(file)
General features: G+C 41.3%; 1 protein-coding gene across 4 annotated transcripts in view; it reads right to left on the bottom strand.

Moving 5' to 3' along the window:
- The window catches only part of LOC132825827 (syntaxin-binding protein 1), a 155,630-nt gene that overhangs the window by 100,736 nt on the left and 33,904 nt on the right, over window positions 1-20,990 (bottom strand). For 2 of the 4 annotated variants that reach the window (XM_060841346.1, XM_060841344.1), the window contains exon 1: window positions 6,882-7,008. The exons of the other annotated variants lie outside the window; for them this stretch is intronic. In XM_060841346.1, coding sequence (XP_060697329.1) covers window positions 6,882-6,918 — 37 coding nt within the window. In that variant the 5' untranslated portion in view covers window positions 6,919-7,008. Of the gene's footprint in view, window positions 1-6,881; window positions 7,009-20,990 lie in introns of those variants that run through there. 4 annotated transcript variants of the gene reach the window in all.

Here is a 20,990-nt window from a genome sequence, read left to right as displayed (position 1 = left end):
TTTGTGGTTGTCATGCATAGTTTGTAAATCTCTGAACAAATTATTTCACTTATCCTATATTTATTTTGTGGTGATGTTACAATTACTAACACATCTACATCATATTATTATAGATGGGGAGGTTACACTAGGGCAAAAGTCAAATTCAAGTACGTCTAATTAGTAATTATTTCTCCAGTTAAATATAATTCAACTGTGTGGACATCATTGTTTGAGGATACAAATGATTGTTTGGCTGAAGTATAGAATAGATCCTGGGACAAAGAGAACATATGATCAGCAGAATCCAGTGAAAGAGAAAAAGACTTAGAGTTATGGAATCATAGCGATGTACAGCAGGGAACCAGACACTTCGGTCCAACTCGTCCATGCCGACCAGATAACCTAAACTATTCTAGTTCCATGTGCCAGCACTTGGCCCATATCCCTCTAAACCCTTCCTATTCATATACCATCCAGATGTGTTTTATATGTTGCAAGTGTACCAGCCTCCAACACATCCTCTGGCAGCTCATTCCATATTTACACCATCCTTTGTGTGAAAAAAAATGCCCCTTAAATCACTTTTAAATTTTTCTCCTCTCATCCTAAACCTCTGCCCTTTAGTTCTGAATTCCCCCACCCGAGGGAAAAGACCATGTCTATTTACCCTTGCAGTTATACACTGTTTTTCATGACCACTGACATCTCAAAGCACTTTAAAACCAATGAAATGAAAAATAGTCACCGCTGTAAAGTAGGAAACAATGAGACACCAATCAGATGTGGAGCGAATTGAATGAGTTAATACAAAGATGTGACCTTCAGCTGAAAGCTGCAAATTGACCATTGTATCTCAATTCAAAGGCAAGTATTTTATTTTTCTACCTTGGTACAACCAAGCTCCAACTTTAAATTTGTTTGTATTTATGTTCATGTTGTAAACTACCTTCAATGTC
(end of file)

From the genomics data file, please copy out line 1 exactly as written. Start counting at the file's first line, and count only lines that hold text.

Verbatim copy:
General features: G+C 41.3%; 1 protein-coding gene across 4 annotated transcripts in view; it reads right to left on the bottom strand.